Gold. Silver. Oil. You hear and read plenty lately in the media about these red-hot categories. Often (far too often) investors tend to focus on what's hot, what's getting the buzz on CNBC, what they hear on the radio or read online. Gold seems to be getting the most buzz, with prices at record highs and people clamoring to buy like it's going out of style. Could gold actually be going out of style? Price-wise, that is? Don't look for it to continue it's nearly straight-up trend. To me it sounds like an echo of 1980.
Back to the eternal question for investors: how to profit in the financial markets? Making real money in the markets is a boring game, one with little excitement, but with profits for investors who ignore hype and hoopla and focus on fundamentals. Like soap. Or toothpaste. Or shampoo. Proof? This morning's wire brings news that Swiss drug maker Sanofi-Aventis is buying Chattem for $1.9 billion. Chattem's not-too-exciting products include Selsun Blue shampoo and Gold Bond medicated powder. Sure, their products don't quite carry the cachet of gold or silver. But check out the 34% premium paid by Sanofi. Clearly they are willing to bet on Selsun Blue. And that's the takeaway. Think about the products and services you use every day. You are not alone; every day people wake up and take a shower, brush their teeth, drive to work, have a cup of coffee or tea. You get the idea. While some will chase the chimera of the latest fad, think about investing where money is made every day. Think about shampoo.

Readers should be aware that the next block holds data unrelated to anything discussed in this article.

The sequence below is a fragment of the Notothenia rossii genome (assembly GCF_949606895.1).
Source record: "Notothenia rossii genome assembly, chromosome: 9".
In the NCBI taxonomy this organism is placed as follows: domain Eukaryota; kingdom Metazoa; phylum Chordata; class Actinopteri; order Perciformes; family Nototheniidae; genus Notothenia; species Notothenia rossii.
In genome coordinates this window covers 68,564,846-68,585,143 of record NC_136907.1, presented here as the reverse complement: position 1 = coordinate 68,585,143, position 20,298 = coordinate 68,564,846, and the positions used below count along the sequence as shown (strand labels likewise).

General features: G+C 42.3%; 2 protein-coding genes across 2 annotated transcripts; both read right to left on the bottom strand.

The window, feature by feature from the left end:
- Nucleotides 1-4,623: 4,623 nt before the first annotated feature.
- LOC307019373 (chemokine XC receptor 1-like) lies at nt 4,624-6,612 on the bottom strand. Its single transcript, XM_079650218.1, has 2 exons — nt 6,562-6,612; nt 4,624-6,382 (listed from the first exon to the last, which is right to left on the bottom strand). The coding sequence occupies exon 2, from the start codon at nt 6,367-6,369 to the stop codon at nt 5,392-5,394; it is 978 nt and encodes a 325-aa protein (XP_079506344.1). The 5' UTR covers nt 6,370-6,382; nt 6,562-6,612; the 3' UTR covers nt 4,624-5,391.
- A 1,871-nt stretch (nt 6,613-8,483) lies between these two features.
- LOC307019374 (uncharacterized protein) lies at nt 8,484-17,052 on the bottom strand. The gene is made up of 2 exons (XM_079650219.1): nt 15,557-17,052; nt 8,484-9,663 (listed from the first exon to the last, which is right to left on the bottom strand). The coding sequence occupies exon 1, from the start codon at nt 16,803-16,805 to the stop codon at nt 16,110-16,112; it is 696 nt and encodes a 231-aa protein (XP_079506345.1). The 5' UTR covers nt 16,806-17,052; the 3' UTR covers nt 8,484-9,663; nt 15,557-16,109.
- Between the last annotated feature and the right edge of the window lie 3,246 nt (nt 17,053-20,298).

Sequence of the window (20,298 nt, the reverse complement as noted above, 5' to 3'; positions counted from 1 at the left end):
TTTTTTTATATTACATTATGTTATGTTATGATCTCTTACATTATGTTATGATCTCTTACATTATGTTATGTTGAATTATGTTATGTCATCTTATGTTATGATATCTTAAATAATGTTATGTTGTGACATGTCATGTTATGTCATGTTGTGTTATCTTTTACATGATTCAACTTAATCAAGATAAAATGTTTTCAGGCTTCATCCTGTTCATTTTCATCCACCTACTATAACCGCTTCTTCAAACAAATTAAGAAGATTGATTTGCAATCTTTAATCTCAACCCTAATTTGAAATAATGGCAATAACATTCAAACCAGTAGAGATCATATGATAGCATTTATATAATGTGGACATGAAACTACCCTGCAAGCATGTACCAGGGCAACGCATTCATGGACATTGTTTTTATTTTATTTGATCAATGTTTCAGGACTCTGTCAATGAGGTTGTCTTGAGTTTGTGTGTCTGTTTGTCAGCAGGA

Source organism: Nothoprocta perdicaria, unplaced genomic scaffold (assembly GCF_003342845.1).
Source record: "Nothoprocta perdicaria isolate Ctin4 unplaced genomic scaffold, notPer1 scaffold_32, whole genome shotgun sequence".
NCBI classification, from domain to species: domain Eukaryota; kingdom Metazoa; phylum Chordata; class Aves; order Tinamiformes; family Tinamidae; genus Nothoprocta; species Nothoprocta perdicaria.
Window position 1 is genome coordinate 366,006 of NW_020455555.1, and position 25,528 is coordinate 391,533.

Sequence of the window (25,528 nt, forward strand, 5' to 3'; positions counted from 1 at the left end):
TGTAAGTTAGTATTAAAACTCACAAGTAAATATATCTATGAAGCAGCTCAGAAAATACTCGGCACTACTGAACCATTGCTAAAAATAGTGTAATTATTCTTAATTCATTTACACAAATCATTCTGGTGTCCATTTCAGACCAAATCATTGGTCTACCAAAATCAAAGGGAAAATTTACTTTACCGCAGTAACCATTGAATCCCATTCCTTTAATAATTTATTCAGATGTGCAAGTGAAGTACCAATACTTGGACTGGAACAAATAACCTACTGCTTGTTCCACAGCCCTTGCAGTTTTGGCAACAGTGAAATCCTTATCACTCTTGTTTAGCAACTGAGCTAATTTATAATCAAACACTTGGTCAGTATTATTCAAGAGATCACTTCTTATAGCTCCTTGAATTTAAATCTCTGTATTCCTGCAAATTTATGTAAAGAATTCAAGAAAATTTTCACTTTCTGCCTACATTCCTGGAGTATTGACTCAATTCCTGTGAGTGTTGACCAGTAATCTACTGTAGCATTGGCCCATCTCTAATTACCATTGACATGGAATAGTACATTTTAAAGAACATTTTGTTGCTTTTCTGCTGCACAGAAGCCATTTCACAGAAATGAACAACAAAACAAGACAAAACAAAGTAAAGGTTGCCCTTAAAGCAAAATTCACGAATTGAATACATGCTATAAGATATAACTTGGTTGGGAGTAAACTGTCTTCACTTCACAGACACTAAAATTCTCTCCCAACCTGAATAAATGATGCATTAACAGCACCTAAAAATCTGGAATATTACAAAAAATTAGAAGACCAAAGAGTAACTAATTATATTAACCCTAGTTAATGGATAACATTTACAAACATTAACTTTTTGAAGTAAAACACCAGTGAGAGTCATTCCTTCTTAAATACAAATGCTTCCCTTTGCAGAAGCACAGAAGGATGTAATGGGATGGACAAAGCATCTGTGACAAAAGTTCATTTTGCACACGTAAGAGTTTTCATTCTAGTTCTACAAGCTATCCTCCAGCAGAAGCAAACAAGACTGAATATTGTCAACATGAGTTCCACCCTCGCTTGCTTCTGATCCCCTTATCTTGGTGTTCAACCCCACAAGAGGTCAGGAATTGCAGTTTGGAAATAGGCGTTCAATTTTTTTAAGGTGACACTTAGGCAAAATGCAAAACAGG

(This article contains the current opinions of the author but not necessarily those of Brighton Securities Corp. The author's opinions are subject to change without notice. This blog post is for informational purposes only. Forecasts, estimates, and certain information contained herein should not be considered as investment advice or a recommendation of any particular security, strategy or investment product. References to specific securities and their issuers are for illustrative purposes only and are not intended and should not be interpreted as recommendations to purchase or sell such securities).